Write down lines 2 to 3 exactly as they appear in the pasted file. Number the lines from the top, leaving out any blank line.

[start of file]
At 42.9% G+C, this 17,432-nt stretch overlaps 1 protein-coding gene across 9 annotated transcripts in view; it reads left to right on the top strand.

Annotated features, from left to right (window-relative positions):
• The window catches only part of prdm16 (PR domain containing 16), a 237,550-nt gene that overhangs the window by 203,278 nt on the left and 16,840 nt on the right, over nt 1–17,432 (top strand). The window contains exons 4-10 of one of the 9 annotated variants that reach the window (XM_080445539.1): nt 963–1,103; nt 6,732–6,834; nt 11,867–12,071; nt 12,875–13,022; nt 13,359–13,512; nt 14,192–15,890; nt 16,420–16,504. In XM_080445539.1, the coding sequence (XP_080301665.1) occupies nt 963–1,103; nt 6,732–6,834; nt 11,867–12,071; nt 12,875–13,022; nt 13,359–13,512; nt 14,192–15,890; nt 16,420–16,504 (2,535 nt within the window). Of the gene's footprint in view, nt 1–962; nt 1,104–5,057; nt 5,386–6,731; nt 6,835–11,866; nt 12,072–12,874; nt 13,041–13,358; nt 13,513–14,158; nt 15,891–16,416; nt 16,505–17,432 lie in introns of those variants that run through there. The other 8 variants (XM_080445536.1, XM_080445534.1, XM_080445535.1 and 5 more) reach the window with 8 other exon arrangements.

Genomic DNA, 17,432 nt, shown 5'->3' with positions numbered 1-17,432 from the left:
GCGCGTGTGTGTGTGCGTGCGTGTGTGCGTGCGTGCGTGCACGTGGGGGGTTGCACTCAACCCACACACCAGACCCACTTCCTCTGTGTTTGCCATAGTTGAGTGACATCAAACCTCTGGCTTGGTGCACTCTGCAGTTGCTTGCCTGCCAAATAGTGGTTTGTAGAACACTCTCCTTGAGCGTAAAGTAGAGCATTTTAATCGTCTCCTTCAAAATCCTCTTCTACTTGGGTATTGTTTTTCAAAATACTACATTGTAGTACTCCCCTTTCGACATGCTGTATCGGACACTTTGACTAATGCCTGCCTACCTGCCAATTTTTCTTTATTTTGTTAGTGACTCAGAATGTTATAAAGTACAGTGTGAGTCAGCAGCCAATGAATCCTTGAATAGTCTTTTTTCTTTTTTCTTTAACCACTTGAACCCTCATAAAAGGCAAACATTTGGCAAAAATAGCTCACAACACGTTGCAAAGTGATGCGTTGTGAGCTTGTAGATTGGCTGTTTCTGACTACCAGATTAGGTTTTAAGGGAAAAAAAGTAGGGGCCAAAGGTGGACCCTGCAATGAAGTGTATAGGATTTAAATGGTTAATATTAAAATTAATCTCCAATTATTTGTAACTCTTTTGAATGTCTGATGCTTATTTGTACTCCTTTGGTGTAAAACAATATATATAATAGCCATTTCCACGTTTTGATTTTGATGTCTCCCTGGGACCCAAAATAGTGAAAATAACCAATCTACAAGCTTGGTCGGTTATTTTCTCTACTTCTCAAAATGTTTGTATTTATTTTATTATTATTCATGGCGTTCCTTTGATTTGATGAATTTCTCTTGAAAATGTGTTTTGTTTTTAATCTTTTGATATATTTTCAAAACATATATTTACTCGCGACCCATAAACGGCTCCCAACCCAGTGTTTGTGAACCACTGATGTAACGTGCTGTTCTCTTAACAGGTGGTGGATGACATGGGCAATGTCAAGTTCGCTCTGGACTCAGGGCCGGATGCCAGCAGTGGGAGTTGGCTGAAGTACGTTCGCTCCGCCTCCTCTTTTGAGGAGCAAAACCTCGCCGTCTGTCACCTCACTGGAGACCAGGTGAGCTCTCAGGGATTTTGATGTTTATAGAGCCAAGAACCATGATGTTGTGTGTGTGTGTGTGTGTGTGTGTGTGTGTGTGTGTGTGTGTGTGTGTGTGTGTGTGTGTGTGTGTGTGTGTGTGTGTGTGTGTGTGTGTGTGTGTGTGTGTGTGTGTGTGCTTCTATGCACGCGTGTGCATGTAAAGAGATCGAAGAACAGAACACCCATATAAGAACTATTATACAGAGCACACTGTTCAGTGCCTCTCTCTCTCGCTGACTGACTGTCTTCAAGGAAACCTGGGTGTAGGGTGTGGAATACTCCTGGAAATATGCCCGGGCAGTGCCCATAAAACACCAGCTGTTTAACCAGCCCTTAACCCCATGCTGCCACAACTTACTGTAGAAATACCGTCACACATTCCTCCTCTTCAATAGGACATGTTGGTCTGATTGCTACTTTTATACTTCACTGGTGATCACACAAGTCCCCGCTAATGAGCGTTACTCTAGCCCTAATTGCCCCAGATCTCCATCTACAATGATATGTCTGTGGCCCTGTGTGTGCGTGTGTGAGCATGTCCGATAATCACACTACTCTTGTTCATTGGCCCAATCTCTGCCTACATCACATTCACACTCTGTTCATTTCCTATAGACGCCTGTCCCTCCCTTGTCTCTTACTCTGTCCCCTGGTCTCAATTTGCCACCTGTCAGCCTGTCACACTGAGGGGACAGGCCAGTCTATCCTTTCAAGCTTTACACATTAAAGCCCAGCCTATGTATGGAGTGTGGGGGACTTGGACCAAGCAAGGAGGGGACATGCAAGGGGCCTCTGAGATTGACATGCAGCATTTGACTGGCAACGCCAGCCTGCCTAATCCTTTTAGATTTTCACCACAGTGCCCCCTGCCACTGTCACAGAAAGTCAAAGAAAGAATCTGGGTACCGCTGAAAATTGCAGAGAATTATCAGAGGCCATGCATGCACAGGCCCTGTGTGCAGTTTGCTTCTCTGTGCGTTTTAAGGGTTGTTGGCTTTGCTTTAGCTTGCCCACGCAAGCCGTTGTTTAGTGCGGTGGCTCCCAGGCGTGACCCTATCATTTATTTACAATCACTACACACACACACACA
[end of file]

Annotated features, from left to right (window-relative positions):
• The window catches only part of prdm16 (PR domain containing 16), a 237,550-nt gene that overhangs the window by 203,278 nt on the left and 16,840 nt on the right, over nt 1–17,432 (top strand). The window contains exons 4-10 of one of the 9 annotated variants that reach the window (XM_080445539.1): nt 963–1,103; nt 6,732–6,834; nt 11,867–12,071; nt 12,875–13,022; nt 13,359–13,512; nt 14,192–15,890; nt 16,420–16,504. In XM_080445539.1, the coding sequence (XP_080301665.1) occupies nt 963–1,103; nt 6,732–6,834; nt 11,867–12,071; nt 12,875–13,022; nt 13,359–13,512; nt 14,192–15,890; nt 16,420–16,504 (2,535 nt within the window). Of the gene's footprint in view, nt 1–962; nt 1,104–5,057; nt 5,386–6,731; nt 6,835–11,866; nt 12,072–12,874; nt 13,041–13,358; nt 13,513–14,158; nt 15,891–16,416; nt 16,505–17,432 lie in introns of those variants that run through there. The other 8 variants (XM_080445536.1, XM_080445534.1, XM_080445535.1 and 5 more) reach the window with 8 other exon arrangements.